The top priority for any CFO has to be the financial security and viability of the business. They must work to ensure an organisation has the tools to make or save money, while at the same time invest wisely into new solutions. Moving to the cloud is a case in point, as it can offer significant cost savings and potential for new revenue streams, but there may also be the fear of the unknown.
A recent survey for Interactive Intelligence suggests that many are putting this fear aside and leaping into the cloud. It shows that nearly three-quarters of businesses operating a contact centre are looking to move to the cloud during 2013. So, with many of their competitors likely to be taking advantage of the benefits that the cloud can bring, what do CFOs need to consider if they wish to level the playing field?
Not all expenditures are equal
When an organisation moves to a solution provided in the cloud, such as communications as a service, the first difference CFOs will notice is that expenditure for these services moves from being mainly capital expenditure (capex) to being mostly operating expenditure (opex). No longer will the business need to buy in most of the hardware associated with communications over IP, such as servers, distribution boxes etc., instead the functions of these devices will be provided remotely.
The advantages of this are numerous, but probably the most important to a business today is flexibility. Using opex to purchase key functions requires less administration than capex, meaning decisions can be taken more quickly and services implemented more rapidly. This also provides business agility, allowing solutions to be increased or reduced overnight with little expense.
How much of the cloud solution is paid for through capex and opex depends on the type procured and how much of the IT infrastructure businesses want to transfer.
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All-in or hybrid?
Some might think that basing all their telephony systems in the cloud would save money, with services being accessed through a public network or a VoIP, meaning that there is no carrier relationship onsite. This would completely eliminate capex costs for their phone system, requiring only a monthly rental or per use payment.
While this appears to offer better long-term budgeting, it is worth noting that if the VoIP connection is lost then so is all access data or calls, which can be very costly indeed. This is particularly true for those businesses that rely on telephony for purchases or financial transactions, such as a retailer or a bank.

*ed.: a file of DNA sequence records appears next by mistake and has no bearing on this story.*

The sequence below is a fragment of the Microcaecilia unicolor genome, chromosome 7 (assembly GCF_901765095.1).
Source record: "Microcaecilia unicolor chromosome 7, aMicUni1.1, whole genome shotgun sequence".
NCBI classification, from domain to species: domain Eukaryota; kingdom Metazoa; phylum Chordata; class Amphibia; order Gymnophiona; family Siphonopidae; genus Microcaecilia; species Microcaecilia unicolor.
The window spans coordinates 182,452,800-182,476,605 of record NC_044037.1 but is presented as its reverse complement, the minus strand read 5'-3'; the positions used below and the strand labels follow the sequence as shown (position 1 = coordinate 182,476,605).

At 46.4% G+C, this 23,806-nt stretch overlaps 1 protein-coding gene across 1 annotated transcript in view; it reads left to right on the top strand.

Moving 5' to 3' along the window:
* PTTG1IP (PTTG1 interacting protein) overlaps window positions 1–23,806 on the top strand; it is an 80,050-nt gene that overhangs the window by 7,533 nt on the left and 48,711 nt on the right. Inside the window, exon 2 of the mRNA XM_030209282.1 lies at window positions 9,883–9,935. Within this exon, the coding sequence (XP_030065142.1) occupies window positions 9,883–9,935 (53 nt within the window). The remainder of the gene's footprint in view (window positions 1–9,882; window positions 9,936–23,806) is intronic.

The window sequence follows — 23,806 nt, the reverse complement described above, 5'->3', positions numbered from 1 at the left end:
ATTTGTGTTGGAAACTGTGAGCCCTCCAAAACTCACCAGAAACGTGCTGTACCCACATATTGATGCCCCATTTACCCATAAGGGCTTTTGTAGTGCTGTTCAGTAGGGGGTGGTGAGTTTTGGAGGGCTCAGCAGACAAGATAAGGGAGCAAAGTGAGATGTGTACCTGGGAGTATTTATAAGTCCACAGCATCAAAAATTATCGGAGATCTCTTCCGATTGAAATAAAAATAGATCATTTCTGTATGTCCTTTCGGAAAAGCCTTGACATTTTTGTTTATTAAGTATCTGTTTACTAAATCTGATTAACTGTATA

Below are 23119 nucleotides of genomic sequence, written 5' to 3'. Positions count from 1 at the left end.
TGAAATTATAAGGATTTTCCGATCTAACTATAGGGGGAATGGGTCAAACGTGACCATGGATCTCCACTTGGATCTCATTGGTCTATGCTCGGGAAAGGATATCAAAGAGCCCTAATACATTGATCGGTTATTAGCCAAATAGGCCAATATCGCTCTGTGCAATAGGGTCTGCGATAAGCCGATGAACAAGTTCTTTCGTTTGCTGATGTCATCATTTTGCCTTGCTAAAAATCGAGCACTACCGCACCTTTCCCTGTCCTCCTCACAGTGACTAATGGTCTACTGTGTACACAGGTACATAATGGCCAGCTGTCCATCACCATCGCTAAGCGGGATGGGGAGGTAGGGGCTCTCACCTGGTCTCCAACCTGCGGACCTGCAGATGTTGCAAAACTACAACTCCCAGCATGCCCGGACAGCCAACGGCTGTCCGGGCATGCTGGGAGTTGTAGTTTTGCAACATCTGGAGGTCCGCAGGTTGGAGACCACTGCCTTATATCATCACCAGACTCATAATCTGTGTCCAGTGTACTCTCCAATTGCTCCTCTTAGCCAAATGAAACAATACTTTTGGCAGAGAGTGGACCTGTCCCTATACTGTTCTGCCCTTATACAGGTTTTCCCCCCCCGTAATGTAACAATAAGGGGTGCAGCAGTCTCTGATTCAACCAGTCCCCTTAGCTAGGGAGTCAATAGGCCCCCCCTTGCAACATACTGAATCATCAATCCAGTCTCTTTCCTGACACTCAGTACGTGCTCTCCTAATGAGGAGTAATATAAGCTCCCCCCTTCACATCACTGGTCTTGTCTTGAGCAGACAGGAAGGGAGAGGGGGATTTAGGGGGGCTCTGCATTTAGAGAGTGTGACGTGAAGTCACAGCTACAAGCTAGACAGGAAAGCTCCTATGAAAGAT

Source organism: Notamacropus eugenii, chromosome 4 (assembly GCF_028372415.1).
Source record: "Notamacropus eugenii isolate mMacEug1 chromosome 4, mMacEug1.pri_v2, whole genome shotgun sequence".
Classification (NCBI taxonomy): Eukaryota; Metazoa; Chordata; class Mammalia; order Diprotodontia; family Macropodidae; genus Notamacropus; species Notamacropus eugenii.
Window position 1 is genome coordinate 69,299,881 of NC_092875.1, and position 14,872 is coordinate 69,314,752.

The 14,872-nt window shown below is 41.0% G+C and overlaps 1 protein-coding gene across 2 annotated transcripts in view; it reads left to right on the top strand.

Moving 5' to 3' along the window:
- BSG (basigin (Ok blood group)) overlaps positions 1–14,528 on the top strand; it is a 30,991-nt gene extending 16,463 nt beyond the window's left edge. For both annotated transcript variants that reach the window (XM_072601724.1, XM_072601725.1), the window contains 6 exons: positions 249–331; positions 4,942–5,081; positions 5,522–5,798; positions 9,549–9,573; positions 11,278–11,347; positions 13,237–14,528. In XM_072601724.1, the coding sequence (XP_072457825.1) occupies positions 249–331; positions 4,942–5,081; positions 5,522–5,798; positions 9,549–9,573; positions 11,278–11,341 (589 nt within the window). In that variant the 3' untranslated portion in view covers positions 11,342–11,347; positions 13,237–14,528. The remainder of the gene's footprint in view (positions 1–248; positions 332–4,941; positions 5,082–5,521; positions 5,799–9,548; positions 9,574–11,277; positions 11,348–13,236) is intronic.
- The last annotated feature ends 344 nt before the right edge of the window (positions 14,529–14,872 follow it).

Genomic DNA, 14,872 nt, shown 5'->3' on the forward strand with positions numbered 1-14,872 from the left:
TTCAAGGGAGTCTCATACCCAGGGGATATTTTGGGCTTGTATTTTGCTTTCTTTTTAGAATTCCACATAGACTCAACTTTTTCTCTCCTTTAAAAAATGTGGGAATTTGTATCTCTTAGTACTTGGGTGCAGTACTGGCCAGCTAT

Every minute that a customer cannot be contacted is time lost for selling. Research from CA Technologies estimates that the global amount of revenue lost to IT downtime is £17.1 billion (US$26.5 billion) and among those departments most affected are sales and finance.
The safest option is to create a private cloud by purchasing and installing an infrastructure on the premises. However, this relies heavily on capex and can be very costly both in terms of installation and continuing maintenance, making it only suitable for the largest organisations.
The most cost effective option is a hosted hybrid model that offers the best of both public and private cloud networks: infrastructure operated by the vendor is deployed on a companyï¿½s local network with voice and data kept on the premises ensuring continued access and security, while the logic and routing is in the public cloud and offers the public cloud price model.
When moving to a hybrid solution, CFOs need to be aware of who owns the onsite equipment and its cost. Some vendors might just rent out the equipment for a monthly tariff that could be supplementary to the service charge while others will offer the opportunity to buy the equipment for a lump sum or a payment plan spread out over a certain period. Again, it is worth checking how these are priced.
Only by being aware of the full picture, can CFOs effectively advise on and sign-off the most appropriate cloud solution for their enterprise. This ensures the procurement of innovative technology at an affordable price that will streamline the business.
Dave Paulding is the regional sales director for UK, Middle East and Africa at Interactive Intelligence.
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